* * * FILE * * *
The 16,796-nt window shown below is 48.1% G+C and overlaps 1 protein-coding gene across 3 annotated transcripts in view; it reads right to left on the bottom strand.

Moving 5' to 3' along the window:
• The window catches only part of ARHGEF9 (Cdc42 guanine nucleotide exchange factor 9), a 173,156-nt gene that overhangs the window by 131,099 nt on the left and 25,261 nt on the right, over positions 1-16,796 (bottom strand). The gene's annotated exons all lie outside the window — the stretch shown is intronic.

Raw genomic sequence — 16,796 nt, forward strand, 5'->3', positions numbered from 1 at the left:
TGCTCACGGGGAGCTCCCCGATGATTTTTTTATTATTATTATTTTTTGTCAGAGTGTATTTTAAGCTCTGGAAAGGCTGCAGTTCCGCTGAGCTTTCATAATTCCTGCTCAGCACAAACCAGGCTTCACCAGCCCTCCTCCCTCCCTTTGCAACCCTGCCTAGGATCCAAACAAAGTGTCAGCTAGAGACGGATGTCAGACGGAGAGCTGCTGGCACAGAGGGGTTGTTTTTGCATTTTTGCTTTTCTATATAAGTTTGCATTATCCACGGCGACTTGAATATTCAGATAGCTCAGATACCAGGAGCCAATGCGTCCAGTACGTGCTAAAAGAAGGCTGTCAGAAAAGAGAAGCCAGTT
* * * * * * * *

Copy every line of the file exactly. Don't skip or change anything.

The 16,796-nt window shown below is 48.1% G+C and overlaps 1 protein-coding gene across 3 annotated transcripts in view; it reads right to left on the bottom strand.

Moving 5' to 3' along the window:
• The window catches only part of ARHGEF9 (Cdc42 guanine nucleotide exchange factor 9), a 173,156-nt gene that overhangs the window by 131,099 nt on the left and 25,261 nt on the right, over positions 1-16,796 (bottom strand). The gene's annotated exons all lie outside the window — the stretch shown is intronic.

Raw genomic sequence — 16,796 nt, forward strand, 5'->3', positions numbered from 1 at the left:
TGCTCACGGGGAGCTCCCCGATGATTTTTTTATTATTATTATTTTTTGTCAGAGTGTATTTTAAGCTCTGGAAAGGCTGCAGTTCCGCTGAGCTTTCATAATTCCTGCTCAGCACAAACCAGGCTTCACCAGCCCTCCTCCCTCCCTTTGCAACCCTGCCTAGGATCCAAACAAAGTGTCAGCTAGAGACGGATGTCAGACGGAGAGCTGCTGGCACAGAGGGGTTGTTTTTGCATTTTTGCTTTTCTATATAAGTTTGCATTATCCACGGCGACTTGAATATTCAGATAGCTCAGATACCAGGAGCCAATGCGTCCAGTACGTGCTAAAAGAAGGCTGTCAGAAAAGAGAAGCCAGTT